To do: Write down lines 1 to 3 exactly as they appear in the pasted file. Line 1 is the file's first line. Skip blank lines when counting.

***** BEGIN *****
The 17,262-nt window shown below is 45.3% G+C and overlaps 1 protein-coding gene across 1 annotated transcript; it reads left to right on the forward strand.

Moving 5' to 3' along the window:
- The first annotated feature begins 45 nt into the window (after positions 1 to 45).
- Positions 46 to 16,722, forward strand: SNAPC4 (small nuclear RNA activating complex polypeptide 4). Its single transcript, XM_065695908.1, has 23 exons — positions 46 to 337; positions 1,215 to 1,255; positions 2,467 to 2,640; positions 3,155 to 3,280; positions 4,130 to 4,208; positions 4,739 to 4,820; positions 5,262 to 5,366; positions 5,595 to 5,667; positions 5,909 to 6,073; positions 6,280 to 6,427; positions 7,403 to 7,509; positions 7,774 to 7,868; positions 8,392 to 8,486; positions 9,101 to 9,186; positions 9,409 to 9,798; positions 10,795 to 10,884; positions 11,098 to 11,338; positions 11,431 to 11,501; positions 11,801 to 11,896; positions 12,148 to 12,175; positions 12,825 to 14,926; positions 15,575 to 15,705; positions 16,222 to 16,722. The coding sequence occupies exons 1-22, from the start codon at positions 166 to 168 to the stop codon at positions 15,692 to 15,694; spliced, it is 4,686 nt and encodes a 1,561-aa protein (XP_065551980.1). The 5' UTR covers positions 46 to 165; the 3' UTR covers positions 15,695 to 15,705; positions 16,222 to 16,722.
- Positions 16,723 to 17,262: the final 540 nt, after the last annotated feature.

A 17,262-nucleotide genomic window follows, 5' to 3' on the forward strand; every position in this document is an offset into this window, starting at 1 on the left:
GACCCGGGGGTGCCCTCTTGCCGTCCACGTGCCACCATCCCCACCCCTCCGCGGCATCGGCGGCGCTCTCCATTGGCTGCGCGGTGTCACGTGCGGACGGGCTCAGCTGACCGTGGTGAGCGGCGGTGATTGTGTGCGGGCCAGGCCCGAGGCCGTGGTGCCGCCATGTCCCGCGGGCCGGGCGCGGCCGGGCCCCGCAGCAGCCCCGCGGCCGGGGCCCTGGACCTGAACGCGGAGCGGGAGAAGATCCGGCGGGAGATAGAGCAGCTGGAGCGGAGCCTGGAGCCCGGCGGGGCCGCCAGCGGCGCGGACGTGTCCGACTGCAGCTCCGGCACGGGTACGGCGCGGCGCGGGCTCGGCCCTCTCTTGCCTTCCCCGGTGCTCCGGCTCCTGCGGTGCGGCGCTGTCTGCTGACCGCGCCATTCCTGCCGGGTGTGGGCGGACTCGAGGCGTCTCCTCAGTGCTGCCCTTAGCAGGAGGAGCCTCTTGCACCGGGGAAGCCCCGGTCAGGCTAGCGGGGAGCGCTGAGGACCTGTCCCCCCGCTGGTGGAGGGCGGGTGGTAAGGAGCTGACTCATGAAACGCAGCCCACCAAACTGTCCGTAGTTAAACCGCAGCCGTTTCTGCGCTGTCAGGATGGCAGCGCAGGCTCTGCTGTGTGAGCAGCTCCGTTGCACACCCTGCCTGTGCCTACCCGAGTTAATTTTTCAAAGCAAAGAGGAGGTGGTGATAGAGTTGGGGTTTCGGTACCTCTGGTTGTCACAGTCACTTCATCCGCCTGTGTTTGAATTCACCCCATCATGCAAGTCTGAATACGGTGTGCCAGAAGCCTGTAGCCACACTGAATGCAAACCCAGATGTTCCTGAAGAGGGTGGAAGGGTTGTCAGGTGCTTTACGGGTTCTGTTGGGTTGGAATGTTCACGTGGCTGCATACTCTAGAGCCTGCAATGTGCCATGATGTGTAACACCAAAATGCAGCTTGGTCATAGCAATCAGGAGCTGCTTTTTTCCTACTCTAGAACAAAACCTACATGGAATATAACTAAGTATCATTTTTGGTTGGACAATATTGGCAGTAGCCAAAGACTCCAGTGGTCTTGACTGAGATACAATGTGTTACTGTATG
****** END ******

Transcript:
The 17,262-nt window shown below is 45.3% G+C and overlaps 1 protein-coding gene across 1 annotated transcript; it reads left to right on the forward strand.

Moving 5' to 3' along the window:
- The first annotated feature begins 45 nt into the window (after positions 1 to 45).